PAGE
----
Sure, learning how to belt is fun, and it's a cool sound to use every now and then - but, it shouldn't be the only voice that you're building, and should be used sparingly. What's the point of a powerful, belted money note if every single note before it is also a powerful, belted money note? When it comes to great singing, fluidity and balance are king.
#4 - Excess compression
Compression wasn't really something I heard too much about until various YouTube coaches started using the term liberally to describe the 'secret method' with which they create distortion and power in their voices. While compression and resistance to air flow/air pressure via diaphragmatic support and medial closure of the folds is important, it's not really something you need to develop or focus on too much when you sing - it's a bit of a chicken and the egg thing, if you develop balance and control in each element of the voice; you'll achieve a balanced, controlled amount of compression when you sing, allowing you to create a powerful and sustainable sound.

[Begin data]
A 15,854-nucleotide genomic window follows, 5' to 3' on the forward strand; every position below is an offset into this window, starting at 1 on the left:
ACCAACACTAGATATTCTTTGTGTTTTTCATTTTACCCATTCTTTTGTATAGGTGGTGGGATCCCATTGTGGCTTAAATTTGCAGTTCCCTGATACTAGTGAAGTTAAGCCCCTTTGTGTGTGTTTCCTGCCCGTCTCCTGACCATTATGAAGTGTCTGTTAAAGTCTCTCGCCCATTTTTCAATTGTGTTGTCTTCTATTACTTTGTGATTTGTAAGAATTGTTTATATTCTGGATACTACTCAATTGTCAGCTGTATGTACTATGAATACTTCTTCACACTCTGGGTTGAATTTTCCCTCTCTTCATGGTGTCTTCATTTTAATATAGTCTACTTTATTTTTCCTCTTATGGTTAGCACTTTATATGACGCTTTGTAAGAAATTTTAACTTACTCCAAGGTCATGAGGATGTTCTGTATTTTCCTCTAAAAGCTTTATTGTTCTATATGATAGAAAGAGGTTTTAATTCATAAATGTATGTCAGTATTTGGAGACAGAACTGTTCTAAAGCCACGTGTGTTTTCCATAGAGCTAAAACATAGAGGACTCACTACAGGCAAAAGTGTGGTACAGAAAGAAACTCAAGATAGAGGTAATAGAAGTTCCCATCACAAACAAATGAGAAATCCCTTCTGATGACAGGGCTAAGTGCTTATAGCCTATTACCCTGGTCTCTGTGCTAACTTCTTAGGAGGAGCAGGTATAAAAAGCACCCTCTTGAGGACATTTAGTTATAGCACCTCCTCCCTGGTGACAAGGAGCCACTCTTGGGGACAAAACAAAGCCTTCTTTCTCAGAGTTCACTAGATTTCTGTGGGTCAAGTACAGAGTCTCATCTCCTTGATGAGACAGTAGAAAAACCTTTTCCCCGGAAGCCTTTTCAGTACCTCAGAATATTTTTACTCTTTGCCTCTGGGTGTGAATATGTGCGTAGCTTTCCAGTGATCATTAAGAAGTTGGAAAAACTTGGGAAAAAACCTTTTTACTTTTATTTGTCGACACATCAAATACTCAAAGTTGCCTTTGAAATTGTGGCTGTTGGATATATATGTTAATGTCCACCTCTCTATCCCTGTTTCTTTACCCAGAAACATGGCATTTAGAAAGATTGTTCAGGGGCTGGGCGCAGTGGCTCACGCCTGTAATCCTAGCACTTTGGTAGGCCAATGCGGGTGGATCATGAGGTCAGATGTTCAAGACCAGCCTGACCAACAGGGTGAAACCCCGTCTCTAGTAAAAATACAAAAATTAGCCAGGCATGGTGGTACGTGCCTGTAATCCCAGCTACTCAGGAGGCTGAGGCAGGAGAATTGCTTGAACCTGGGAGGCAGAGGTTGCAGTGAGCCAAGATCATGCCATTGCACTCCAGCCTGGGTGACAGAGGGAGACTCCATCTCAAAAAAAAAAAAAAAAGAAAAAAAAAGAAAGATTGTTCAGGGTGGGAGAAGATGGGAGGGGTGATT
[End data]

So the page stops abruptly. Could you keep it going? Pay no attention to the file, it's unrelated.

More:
Compression is really a multi-stage process in singing, and refers to how you manage airflow through each of the pressure valves in the vocal tract - the sub, medial and supra areas of the glottis, and also partly the mouth and nose too. If you're simply building up pressure behind the vocal folds before you sing, then yes, this is a form of compression, but a damaging form of compression. If instead you manage this pressure throughout each aspect of the glottis, and in the vocal tract itself - this compression becomes subtle, controlled and effortlessly powerful.
I find that excess compression is caused by incorrect support, or excess support - in the form of a rigid solar plexis. If you feel like you're being punched in the stomach when you are singing, this is an incorrrect form of compression. Instead, if you manage vocal fold closure, a subtle narrowing of the vocal tract itself into the higher range, twang and of course healthy support - the compression described as a 'secret' by many YouTube gurus is simply a natural function of a healthy voice.